Little Phil: The Heroism and Hard Luck of a Civil War Soldier
“Philip Friedberger…was a boy of remarkable grit, whilst six footers were falling by the wayside, ‘Little Phil’ (as we called him) never left the ranks, his grit never forsook him… He was the best soldier in Co. I. Do his widow justice & do it quick.” – Samuel L. Montgomery, Late Sergeant;Company I, 16th Ohio Infantry. 11 May 1898.
The anguished – though not entirely rare – story of Philip Friedberger, a Private in Company I of the 16th Ohio Infantry, was recently uncovered by the Shapell Roster researchers. For the first time in the public record, Private Friedberger will be counted as a Jewish soldier who served in the Civil War.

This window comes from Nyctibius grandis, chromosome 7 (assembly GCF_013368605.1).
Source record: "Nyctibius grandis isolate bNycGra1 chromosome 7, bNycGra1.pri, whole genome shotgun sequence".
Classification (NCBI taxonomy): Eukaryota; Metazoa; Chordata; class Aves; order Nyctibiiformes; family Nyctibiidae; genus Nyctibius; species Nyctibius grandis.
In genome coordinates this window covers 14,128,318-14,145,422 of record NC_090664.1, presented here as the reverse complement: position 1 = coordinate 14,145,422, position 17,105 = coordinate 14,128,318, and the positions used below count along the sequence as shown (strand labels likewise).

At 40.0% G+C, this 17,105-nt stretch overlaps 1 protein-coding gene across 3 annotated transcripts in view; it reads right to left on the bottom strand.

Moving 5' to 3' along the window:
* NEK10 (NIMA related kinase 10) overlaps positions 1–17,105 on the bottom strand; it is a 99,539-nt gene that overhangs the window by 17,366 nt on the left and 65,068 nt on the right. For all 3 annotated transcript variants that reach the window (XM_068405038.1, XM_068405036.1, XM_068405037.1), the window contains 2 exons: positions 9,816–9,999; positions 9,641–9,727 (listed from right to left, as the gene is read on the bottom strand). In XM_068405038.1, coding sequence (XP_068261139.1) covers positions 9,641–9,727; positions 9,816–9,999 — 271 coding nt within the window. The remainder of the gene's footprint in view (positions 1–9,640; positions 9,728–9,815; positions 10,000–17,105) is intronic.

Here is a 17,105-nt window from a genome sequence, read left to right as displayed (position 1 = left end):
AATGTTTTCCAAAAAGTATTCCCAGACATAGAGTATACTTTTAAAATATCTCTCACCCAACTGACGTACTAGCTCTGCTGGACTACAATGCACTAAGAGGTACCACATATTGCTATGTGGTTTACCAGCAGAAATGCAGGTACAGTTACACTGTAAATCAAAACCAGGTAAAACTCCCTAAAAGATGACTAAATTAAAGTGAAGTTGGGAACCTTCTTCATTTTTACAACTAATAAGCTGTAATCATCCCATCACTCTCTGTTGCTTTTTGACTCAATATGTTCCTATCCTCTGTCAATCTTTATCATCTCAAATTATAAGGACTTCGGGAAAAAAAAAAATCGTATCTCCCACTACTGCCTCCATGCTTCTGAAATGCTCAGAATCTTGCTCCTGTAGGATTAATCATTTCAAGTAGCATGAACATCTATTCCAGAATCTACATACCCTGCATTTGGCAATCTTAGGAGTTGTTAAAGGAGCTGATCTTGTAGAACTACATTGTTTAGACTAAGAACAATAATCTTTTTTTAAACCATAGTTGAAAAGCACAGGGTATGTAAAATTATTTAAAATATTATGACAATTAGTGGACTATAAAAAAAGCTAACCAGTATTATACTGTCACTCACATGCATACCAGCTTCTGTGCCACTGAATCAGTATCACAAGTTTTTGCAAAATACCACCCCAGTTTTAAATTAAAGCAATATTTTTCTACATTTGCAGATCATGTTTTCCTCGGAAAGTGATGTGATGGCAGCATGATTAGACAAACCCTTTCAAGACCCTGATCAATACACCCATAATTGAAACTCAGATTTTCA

A German immigrant, Friedberger made his way to Wooster, Ohio, and by November 1861 he committed to supporting the Union cause for what would end up a three-year-long enlistment. He was an exemplary soldier with a strong reputation. After the war, he settled in Uniontown, Alabama, where he married into a family of Jewish Confederate veterans, the Unger family. Friedberger’s post-war life appears to have been marred with declining health and financial misfortune, ending tragically in 1879. While in a hotel in Greensboro, Alabama, Friedberger overdosed on morphine. It was unclear whether this overdose was intentional or not.